Home > Human Rights and Budget 2010, Human Rights and the Economy, Our Blog Events > Blog Carnival Conclusion: The Human Rights Implications of Budget 2010

Blog Carnival Conclusion: The Human Rights Implications of Budget 2010

This Wordle is drawn from the text in all the contributors posts.

As with all blog carnivals, my first task to is to thank those who contributed today: Elaine, Aoife, Danielle, Fergal, Eilonoir, Deirdre, Mairead and Vicky.

Please find all the blog contributions below:

Human Rights and Equality Infrastructure

Criminal Justice System

Targeting the Lost Generation

Women Poverty & Violence

Children’s Rights

The Rights of People with Disabilities

Welfare Cuts and Human Rights

The Right to Work in Ireland

The only task left to me is to close this blog carnival. Today, we have discussed the rights affected in a very academic sense. What we have done is show you the reality of this budget for a segment of the population living in the Republic of Ireland.  This budget will have a minimal impact on some, a more appreciable impact on most, and a noticable  impact on the less well off.

Rather than draw conclusions from the posts above, I will allow you to draw your own conclusions. Did we neglect to discuss the dire economic situation which Ireland is facing? Did we properly discuss the fact that billions of Euro are being spent on bank and business subsidies? Did we properly question the whole economic system upon which Budget 2010 is based? Is the economic system which much of the world has in place conducive to human rights protection?  These are issues not only for the Republic of Ireland to face, but for the globe at large.

  1. dduffy
    December 10, 2009 at 4:48 pm

    Well done Liam! Interesting analyses all round.

  2. February 7, 2010 at 2:01 pm

    This from the FOMACS blog:

    Budget 2010: reaction I


    Media coverage of the impact of the budget on asylum, immigration and integration has been slight, so I will publish some of the reactions here. Firstly, that of the relevant minister, the Minister for Integration, John Curran.

    The Office of the Minister for Integration had been threatened in the report of An Bord Snip Nua, headed by economist Colm McCarthy (for more, see here), but has been retained. This was welcomed by the Minister for Integration, John Curran, who said this was a ‘recognition of the contribution being made to Irish society by migrants and of the need to continue to promote integration’.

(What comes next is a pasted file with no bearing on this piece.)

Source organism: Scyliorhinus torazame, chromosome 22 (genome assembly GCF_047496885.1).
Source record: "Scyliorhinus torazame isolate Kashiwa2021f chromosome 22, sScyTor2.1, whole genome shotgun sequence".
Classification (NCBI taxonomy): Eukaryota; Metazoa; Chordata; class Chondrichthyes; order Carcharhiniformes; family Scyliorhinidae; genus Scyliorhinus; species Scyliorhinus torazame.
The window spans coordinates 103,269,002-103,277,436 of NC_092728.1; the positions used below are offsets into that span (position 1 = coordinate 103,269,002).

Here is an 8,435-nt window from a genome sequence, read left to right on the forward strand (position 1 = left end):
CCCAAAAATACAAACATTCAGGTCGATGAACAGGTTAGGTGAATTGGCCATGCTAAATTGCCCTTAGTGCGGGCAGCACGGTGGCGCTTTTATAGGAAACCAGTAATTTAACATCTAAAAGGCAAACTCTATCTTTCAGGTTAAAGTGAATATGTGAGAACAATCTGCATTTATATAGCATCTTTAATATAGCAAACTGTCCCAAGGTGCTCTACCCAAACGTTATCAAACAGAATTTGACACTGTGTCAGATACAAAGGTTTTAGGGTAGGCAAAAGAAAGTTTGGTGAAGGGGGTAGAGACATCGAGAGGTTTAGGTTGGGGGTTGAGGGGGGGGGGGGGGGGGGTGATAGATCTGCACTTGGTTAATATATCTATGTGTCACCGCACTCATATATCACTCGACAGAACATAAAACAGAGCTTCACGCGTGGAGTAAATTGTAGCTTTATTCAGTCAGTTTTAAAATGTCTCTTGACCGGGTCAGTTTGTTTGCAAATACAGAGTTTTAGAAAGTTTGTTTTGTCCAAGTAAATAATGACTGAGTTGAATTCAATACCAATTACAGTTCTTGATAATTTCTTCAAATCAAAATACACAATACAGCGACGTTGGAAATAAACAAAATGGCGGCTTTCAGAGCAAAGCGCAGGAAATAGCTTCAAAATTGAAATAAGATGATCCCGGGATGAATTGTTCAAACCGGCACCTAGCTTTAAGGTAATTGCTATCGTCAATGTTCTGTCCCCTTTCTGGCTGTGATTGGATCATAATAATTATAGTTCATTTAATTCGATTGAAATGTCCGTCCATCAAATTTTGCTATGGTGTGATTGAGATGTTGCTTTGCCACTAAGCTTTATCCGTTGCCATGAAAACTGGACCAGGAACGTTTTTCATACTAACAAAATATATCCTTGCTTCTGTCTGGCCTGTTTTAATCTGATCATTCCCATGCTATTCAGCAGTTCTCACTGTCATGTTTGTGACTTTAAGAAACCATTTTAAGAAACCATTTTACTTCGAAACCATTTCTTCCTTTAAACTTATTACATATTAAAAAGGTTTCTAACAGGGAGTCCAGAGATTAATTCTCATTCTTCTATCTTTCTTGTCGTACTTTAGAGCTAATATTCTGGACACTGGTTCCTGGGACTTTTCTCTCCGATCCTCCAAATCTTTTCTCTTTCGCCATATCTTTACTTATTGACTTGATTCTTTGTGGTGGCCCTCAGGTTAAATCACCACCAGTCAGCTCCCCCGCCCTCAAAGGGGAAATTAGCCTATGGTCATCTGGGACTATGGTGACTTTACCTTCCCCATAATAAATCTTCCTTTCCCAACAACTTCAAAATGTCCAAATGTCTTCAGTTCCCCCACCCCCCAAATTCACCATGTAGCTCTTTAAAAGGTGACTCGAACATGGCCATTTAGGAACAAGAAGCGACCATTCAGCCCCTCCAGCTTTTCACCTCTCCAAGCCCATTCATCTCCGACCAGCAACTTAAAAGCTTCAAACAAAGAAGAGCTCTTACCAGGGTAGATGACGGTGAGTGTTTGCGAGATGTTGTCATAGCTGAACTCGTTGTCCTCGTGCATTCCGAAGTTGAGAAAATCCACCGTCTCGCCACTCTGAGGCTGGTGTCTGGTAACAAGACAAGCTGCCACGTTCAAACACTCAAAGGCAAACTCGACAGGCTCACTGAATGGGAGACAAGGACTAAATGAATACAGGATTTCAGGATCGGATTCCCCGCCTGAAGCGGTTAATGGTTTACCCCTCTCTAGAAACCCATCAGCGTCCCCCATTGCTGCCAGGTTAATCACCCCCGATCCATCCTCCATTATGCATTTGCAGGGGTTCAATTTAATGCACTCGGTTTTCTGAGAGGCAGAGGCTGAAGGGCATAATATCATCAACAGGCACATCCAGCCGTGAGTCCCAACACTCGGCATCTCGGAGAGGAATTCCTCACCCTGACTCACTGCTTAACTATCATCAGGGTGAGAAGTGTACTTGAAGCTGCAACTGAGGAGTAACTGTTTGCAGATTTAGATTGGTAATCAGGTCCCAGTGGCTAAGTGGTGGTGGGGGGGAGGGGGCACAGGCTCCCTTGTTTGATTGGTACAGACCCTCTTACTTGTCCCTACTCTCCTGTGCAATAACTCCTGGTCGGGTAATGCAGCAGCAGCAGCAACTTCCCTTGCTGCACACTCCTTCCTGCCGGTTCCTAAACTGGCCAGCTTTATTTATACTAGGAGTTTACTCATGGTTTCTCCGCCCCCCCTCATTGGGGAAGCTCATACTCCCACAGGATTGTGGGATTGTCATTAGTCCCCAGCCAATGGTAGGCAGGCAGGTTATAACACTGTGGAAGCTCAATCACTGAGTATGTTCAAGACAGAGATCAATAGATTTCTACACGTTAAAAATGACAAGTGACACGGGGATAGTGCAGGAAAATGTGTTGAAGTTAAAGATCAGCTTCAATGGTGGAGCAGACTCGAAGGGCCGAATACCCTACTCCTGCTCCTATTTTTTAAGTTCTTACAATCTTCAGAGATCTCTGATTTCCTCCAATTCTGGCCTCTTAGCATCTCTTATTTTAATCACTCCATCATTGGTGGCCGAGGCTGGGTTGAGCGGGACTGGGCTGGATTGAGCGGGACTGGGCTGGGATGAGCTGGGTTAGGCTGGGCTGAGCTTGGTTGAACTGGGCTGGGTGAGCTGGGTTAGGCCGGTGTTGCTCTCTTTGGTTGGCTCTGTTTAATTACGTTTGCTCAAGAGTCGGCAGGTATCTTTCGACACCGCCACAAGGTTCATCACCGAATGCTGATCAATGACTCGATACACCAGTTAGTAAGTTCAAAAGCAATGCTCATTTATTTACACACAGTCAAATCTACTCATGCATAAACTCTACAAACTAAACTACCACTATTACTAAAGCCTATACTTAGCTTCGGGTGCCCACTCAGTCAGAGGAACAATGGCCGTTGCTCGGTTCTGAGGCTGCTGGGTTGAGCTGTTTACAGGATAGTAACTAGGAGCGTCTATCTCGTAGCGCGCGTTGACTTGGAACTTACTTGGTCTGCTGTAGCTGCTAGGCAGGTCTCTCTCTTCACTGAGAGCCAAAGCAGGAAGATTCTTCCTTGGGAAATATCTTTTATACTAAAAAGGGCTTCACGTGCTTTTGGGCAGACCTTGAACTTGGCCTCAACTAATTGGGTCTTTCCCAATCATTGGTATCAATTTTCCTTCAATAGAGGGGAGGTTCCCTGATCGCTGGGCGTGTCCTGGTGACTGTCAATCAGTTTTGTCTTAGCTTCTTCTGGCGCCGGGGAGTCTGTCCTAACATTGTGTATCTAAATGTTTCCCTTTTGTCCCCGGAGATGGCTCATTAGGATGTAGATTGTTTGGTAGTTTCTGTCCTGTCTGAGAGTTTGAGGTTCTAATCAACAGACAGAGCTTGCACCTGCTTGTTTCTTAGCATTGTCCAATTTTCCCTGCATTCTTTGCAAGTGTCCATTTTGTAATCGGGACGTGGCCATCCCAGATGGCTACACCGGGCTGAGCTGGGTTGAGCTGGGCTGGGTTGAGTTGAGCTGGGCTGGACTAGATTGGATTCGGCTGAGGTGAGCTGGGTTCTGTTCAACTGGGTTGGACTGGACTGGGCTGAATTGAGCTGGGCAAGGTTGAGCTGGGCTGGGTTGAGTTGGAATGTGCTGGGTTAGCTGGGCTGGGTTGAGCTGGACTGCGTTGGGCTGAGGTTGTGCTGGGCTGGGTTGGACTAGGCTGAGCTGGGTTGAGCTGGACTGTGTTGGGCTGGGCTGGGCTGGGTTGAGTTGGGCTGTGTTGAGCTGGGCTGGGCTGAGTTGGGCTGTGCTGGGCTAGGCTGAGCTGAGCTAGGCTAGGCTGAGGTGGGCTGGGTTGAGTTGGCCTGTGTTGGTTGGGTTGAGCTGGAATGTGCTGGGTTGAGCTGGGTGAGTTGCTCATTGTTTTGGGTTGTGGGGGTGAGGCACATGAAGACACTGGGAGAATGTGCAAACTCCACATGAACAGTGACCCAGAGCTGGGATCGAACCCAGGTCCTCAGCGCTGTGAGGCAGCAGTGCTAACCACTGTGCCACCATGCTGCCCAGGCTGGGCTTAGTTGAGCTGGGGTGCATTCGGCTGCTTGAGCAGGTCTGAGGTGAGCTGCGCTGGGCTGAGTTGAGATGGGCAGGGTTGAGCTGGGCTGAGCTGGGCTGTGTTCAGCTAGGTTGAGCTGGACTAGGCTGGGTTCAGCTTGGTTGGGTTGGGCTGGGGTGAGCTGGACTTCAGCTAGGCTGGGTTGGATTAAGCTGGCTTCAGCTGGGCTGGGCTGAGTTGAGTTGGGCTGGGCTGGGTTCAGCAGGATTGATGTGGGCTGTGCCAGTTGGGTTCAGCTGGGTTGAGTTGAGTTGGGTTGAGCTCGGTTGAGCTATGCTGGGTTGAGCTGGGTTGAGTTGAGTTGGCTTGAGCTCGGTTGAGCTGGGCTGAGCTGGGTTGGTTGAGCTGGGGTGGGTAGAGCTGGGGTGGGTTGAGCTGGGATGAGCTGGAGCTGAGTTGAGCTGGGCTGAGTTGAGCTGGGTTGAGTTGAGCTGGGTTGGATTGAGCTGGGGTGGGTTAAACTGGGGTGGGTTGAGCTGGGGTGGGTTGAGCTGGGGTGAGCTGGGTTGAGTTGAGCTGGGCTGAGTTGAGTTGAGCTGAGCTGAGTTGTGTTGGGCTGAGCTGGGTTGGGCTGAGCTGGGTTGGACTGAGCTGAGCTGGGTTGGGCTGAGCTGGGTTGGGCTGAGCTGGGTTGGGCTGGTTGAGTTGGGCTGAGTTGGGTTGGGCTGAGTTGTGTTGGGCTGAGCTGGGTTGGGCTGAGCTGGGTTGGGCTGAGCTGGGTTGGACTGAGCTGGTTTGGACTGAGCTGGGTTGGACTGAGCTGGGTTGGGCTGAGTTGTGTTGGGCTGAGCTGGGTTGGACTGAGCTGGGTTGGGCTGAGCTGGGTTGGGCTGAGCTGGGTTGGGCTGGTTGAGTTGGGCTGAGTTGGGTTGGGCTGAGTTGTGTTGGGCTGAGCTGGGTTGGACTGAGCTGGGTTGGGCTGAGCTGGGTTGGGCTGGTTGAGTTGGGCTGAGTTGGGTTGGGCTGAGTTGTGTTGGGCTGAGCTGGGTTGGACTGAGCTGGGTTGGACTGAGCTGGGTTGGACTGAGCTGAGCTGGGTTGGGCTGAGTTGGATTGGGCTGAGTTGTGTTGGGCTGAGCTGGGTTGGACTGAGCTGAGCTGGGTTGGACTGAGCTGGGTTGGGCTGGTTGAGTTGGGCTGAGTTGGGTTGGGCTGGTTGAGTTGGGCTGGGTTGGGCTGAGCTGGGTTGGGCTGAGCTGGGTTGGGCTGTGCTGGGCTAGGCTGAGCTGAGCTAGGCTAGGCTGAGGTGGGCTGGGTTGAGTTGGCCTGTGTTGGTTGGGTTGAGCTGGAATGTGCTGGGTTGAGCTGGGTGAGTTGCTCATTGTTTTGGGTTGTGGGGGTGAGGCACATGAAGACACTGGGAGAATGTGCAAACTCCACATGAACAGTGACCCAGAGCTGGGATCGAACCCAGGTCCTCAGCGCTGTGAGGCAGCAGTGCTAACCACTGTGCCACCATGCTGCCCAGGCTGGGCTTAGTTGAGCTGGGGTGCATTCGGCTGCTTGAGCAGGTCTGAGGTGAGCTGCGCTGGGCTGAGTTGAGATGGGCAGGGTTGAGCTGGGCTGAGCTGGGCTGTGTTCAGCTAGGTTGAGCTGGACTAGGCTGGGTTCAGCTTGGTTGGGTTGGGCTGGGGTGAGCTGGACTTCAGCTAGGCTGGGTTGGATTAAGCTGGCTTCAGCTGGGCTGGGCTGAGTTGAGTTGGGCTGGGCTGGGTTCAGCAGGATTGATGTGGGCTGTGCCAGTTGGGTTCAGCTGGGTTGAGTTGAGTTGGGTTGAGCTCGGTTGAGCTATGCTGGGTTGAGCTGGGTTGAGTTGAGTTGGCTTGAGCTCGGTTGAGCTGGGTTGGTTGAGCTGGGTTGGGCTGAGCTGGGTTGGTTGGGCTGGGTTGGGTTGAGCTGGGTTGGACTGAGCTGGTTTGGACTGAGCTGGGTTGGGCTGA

Curran noted that he had assumed responsibility for Integration matters in addition to his other responsibilities, resulting in ‘the saving of the normal costs associated with the appointment of a Minister of State, as staff previously employed in the separate Office of the Minister had been allocated to other offices’.

    His office received €5.465 million in the budget, compared to a revised estimate of €5.165 million for 2009. The closing of the National Consultative Committee on Racism and Interculturalism had resulted in a saving of about €500,000 euro a year, he said, saying that the functions of the NCCRI had been subsumed into his office.

    Some of the key expenditure of that office this year has been:

    Local authorities: €950,000

    Resettlement: €500,000

    National sporting bodies: €470,000

    Employment for People from Immigrant Communities project: €390,000

    Immigrant Integration Fund administered by Pobal: €280,000

    Budget 2010: reaction II


    Buried in the small print of the budget was a significant amendment to the Social Welfare Act to exclude all asylum seekers from qualifying for social welfare benefits.

    The Free Legal Advice Centres (FLAC) was quick off the mark in spotting this, and denouncing it as ‘mean-minded, petty and divisive’.

    According to their statement: ‘The Government proposal would mean that no-one who had not been given a right to reside in the State could qualify for payments like Child Benefit, State Pensions and Carers Benefit. This would exclude people who had already spent years awaiting an asylum decision.

    ‘There are already provisions under the Habitual Residence Condition to prevent so-called ‘welfare tourism’ and stop people getting benefits unless they have been here for some time and have established links here. (Download FLAC’s paper on the habitual residence condition here.)

    FLAC Senior Solicitor Michael Farrell said the measure would penalise children, persons of pension age and people caring for sick children.

    ‘It will cause divisions in schools where asylum-seekers’ children who may have been here for a number of years will not be able to take part in school trips and will be marked out as different. It will set back efforts at integration.’

    FLAC said the Government proposal followed a series of successful appeals taken by FLAC on behalf of asylum-seekers who had all spent years awaiting decisions on their asylum applications. In a total of nine such cases, the Chief Social Welfare Appeals Officer had rejected claims by the Department of Social and Family Affairs that no one in the asylum process could qualify for benefits.

    Michael Farrell said the decision showed a cavalier attitude to the system the Government had established to hear social welfare appeals.

    ‘When those tribunals showed genuine independence and made decisions the Government did not like, the Minister’s reaction was to change the law, not to listen to the valid points the Appeals Office was making.’

    Watch out for more on this on the blog, Human Rights in Ireland.

    FLAC has recently launched an online audio archive, featuring interviews with key people in its 40 year history, and describing the fight for access to justice in Ireland.

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